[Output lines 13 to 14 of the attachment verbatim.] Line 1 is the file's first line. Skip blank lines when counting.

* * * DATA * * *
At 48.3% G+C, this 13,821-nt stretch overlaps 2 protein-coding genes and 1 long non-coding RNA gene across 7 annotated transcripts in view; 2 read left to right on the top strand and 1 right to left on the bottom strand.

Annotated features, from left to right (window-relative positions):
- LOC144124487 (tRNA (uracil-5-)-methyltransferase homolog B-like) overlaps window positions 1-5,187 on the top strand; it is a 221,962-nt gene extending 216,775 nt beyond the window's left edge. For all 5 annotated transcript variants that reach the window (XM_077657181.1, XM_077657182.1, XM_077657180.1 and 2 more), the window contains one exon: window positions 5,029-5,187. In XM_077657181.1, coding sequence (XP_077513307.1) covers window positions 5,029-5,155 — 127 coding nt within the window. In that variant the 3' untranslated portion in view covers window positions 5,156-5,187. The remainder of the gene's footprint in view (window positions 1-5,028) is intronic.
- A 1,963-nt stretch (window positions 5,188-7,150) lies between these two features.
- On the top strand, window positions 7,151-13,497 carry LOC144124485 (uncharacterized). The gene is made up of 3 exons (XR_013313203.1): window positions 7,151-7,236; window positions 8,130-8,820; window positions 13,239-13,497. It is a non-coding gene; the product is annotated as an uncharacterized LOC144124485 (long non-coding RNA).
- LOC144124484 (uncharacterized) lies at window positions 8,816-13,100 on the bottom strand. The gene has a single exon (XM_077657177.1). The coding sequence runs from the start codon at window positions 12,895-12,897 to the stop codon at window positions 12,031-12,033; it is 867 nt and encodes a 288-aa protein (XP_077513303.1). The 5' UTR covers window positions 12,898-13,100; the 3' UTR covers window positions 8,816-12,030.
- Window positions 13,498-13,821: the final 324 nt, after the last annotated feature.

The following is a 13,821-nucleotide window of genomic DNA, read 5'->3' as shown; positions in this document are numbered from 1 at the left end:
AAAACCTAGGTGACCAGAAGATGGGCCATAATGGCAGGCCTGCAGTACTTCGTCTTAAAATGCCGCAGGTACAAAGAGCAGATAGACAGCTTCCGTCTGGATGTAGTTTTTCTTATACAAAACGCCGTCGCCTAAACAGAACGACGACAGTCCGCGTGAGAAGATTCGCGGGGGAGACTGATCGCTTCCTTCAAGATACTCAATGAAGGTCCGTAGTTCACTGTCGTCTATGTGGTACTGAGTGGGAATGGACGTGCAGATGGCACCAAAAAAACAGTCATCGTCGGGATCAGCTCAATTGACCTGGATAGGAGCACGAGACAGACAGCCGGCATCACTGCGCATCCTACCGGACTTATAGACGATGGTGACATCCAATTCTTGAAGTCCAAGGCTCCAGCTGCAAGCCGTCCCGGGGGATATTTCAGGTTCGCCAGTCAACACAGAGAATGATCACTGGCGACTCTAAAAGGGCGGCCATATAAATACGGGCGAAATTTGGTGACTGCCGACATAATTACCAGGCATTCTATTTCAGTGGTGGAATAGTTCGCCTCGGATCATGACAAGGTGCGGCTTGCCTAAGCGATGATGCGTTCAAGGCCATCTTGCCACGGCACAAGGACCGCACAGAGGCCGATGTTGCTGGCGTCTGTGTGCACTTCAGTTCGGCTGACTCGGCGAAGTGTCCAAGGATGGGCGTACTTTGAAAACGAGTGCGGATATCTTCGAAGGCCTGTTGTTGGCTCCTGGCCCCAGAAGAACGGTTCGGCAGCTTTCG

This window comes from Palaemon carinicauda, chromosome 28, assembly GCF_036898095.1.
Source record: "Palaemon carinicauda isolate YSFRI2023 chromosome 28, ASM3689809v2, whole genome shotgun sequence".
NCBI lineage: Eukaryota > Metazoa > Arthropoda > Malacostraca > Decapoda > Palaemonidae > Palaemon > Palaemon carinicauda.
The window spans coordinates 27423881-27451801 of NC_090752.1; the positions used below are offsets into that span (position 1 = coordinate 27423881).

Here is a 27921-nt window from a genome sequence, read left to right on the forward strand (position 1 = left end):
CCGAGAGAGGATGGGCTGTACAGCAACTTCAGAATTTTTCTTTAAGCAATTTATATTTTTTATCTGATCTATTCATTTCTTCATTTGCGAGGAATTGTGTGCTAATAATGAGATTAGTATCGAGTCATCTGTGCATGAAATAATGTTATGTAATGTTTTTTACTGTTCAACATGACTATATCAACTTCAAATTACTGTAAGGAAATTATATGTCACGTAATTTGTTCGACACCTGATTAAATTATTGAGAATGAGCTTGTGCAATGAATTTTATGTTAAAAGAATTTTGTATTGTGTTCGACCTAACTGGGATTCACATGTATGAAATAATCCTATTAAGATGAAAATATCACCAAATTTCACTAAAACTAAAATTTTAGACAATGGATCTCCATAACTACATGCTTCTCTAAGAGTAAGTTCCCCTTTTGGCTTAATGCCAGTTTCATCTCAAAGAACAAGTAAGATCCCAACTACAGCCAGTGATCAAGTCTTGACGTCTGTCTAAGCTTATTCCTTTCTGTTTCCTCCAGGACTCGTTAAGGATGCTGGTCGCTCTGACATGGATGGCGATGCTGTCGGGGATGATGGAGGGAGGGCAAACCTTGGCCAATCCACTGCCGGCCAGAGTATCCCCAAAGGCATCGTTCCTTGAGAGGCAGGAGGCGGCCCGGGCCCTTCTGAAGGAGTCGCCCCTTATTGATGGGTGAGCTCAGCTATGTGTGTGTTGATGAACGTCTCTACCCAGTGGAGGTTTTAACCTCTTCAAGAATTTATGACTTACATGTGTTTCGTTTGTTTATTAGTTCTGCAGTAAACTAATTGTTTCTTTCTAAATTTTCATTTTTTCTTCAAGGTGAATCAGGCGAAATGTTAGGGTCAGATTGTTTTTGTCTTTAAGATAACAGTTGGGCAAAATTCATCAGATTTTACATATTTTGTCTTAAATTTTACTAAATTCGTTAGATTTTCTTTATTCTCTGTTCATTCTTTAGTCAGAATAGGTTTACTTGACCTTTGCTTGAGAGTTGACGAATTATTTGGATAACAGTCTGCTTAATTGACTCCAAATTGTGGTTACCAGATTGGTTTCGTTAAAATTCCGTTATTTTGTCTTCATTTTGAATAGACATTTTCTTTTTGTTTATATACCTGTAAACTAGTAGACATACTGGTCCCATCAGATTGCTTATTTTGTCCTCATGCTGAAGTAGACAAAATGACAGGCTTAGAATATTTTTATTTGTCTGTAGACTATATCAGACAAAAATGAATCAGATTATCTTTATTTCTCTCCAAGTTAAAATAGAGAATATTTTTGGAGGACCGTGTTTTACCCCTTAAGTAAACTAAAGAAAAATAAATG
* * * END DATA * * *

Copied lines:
The window spans coordinates 27423881-27451801 of NC_090752.1; the positions used below are offsets into that span (position 1 = coordinate 27423881).

Here is a 27921-nt window from a genome sequence, read left to right on the forward strand (position 1 = left end):